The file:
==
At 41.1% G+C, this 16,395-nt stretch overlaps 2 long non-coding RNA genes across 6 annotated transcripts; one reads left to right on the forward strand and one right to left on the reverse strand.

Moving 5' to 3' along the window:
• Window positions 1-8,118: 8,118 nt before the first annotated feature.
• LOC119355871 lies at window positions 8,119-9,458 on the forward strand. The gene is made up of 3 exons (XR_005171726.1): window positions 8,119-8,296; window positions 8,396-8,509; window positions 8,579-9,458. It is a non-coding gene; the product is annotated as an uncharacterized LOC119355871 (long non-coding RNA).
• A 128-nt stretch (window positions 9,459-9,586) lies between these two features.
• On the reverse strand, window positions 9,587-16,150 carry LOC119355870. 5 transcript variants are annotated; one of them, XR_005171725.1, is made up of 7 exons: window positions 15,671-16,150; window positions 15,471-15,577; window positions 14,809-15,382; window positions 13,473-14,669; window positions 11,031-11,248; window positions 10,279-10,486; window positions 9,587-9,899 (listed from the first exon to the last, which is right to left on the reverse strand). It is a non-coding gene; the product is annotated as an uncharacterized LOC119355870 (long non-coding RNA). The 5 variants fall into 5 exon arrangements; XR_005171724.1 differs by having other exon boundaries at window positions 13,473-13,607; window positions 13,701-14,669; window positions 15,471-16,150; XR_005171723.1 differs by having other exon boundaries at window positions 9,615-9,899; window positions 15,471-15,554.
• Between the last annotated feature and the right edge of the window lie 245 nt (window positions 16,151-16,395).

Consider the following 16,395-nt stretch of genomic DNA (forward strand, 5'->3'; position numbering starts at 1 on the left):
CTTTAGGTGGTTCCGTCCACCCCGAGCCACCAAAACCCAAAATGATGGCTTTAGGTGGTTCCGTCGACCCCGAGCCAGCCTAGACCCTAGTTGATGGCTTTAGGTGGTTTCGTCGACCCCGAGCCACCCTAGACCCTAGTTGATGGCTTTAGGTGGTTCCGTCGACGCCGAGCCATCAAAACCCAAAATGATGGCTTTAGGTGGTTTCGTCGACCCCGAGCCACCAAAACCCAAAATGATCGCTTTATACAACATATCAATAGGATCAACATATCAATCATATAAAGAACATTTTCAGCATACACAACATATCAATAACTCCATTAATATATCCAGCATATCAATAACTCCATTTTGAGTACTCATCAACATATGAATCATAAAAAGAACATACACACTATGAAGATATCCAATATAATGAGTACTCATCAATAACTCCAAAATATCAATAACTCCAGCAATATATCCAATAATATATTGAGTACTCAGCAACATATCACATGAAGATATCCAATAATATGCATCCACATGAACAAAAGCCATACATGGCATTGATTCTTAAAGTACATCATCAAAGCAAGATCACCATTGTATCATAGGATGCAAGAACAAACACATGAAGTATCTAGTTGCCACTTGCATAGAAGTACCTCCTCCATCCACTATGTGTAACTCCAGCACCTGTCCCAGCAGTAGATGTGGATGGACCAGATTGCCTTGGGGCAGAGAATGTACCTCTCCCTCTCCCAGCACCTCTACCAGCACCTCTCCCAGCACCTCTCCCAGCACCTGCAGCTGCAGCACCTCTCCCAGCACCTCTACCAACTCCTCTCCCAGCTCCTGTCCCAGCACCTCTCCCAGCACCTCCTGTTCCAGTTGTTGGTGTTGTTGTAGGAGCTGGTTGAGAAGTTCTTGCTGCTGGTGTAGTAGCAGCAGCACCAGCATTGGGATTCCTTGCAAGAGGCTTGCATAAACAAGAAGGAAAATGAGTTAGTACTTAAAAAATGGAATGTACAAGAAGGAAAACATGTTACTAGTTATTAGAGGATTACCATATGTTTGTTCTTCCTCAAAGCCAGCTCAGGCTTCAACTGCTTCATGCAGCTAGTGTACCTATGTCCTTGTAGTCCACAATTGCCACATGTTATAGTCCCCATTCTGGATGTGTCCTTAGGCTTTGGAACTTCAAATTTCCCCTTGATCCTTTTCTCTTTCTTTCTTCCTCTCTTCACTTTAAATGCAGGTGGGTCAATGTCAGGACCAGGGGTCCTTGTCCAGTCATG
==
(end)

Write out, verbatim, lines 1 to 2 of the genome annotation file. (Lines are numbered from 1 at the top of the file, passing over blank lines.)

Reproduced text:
At 41.1% G+C, this 16,395-nt stretch overlaps 2 long non-coding RNA genes across 6 annotated transcripts; one reads left to right on the forward strand and one right to left on the reverse strand.

Moving 5' to 3' along the window: